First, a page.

Yes, you’re applying to university; but which ones? Where? And why? What are your mid-to-long-term goals, which make applying to university so crucial for you? Lastly, what makes a letter from Writer X so important, in your view?

Concurrently, provide them with a current CV/resume (something worth having, in general!). Show them in a clear and concise document of some of the notable work and experiences you’ve done going back 3-4 years. Encourage them to ask questions about any element of your CV.

If you have application essays ready, offer to share them too. Furnishing this material can really help you, as it motivates a dialogue, encouraging your letter writer(s) to look closely at your specific case. In turn, this usually makes for a more informed and informative account of you.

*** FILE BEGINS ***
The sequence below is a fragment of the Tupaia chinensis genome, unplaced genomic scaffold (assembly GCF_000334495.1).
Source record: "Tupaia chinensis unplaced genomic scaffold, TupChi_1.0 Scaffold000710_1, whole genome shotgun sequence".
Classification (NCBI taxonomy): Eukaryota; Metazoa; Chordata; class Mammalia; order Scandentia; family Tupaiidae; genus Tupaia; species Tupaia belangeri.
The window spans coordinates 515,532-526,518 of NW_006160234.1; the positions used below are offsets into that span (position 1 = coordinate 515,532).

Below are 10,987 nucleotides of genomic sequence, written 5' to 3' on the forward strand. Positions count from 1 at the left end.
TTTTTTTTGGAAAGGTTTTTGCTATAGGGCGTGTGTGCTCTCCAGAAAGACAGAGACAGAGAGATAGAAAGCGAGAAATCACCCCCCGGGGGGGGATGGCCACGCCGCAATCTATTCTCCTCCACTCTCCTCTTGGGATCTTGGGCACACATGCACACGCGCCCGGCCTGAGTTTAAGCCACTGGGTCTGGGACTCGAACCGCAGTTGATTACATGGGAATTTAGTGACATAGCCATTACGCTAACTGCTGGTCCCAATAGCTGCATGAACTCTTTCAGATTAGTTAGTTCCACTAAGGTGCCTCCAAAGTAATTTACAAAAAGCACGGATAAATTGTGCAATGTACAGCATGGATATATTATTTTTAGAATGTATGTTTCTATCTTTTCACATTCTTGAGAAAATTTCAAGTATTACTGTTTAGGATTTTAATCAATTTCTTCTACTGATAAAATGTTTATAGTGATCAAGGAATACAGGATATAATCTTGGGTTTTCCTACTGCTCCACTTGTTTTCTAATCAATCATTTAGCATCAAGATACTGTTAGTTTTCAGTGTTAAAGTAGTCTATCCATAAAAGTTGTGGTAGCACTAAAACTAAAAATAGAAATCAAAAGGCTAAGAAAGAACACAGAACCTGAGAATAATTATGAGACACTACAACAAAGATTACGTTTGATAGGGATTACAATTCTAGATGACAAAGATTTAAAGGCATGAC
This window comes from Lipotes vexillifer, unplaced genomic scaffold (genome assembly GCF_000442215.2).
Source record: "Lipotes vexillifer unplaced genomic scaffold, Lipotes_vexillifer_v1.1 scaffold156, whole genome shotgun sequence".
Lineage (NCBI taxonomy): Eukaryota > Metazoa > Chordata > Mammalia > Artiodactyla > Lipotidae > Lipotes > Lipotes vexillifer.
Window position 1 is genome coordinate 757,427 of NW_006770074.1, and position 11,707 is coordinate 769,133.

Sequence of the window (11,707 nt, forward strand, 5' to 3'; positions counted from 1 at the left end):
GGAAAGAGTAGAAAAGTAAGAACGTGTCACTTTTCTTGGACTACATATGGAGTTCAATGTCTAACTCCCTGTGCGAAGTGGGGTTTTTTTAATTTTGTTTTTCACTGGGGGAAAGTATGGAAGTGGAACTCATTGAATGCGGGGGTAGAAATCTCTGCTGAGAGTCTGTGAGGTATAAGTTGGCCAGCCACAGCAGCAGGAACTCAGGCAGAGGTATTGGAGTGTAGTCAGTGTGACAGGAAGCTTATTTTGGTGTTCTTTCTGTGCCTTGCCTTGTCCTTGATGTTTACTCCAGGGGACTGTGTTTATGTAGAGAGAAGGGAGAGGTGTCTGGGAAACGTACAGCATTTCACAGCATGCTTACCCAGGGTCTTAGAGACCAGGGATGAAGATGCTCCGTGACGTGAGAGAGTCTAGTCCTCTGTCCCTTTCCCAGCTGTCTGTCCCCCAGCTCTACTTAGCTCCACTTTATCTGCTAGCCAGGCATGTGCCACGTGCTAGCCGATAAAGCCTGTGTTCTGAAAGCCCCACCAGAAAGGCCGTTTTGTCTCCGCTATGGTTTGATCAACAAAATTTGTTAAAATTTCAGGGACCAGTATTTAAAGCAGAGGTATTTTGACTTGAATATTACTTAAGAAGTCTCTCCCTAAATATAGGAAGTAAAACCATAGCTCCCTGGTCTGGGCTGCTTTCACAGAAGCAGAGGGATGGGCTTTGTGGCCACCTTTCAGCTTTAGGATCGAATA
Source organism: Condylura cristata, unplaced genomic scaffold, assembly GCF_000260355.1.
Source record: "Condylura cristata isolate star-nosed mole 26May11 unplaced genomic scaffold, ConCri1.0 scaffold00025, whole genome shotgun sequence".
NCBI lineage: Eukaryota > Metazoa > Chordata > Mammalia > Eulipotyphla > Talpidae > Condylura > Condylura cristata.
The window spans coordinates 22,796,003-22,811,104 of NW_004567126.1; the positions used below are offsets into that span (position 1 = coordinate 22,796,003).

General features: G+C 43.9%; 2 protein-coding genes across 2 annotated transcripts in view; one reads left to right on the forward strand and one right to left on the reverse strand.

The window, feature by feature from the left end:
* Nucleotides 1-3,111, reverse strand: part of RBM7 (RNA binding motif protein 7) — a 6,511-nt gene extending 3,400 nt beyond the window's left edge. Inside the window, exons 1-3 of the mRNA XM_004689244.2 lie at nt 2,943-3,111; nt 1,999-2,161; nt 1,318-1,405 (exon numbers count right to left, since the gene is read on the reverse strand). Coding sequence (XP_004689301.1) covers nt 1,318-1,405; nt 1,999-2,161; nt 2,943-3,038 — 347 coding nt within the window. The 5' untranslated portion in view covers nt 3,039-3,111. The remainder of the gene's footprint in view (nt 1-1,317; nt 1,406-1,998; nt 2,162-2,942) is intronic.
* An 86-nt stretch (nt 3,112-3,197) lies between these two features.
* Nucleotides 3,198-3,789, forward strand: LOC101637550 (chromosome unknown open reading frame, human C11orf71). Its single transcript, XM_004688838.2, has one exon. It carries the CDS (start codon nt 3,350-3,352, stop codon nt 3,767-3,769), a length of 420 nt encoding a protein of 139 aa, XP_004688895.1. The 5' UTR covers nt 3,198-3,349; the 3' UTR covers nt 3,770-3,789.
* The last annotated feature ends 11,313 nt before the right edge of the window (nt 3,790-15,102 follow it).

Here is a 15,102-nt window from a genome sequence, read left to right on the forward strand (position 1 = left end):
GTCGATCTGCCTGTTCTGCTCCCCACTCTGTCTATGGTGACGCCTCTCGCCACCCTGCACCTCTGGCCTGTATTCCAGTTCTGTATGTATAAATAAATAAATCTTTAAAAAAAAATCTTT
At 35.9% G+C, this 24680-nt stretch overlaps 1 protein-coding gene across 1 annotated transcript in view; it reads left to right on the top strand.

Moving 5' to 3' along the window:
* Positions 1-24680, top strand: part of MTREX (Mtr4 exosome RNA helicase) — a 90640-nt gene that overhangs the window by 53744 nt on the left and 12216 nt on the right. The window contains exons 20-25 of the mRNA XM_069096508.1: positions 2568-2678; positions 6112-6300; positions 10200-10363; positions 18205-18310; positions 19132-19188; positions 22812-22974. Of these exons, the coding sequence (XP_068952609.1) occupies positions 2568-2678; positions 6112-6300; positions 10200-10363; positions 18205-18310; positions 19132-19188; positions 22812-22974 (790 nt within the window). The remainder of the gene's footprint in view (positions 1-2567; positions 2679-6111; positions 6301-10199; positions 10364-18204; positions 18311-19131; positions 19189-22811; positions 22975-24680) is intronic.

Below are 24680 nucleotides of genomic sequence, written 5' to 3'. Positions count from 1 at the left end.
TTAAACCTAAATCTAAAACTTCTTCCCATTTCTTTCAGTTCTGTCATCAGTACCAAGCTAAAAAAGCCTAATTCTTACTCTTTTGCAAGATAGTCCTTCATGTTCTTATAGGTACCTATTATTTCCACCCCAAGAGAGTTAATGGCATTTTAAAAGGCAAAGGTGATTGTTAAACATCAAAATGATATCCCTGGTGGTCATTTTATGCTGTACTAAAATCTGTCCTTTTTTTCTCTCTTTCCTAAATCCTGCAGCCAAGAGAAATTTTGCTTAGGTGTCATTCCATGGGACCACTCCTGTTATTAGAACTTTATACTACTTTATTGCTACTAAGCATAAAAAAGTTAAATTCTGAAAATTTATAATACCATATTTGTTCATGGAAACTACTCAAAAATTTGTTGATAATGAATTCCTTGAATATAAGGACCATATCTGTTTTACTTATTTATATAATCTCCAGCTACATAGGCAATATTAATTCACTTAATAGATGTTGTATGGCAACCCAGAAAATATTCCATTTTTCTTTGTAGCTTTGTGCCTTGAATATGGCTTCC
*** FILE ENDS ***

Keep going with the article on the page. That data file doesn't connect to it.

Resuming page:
Note this advice doesn’t just apply to recommenders you select. A school counsellor often needs prompting. A student can help direct the narrative of the counsellor by clearly and succinctly providing their case for university and highlighting their series of academic and extracurricular achievements.

 

3. Don’t leave it to the last minute!

We discussed a rough timeline above (see ‘1’). As early as May of your penultimate school year you should be thinking about letters of recommendation for university.

Bottom line: the more time you give yourself to selecting your writers, and in turn approaching them, the more likely you are to find a set of writers who are cooperative.

Importantly, by not leaving things to the last minute, you are affording your writers the time needed to carefully compose their letters.

The last thing you want to do is rush them – they are certainly busy doing other things! They will write better, more positive recommendations if they have more time.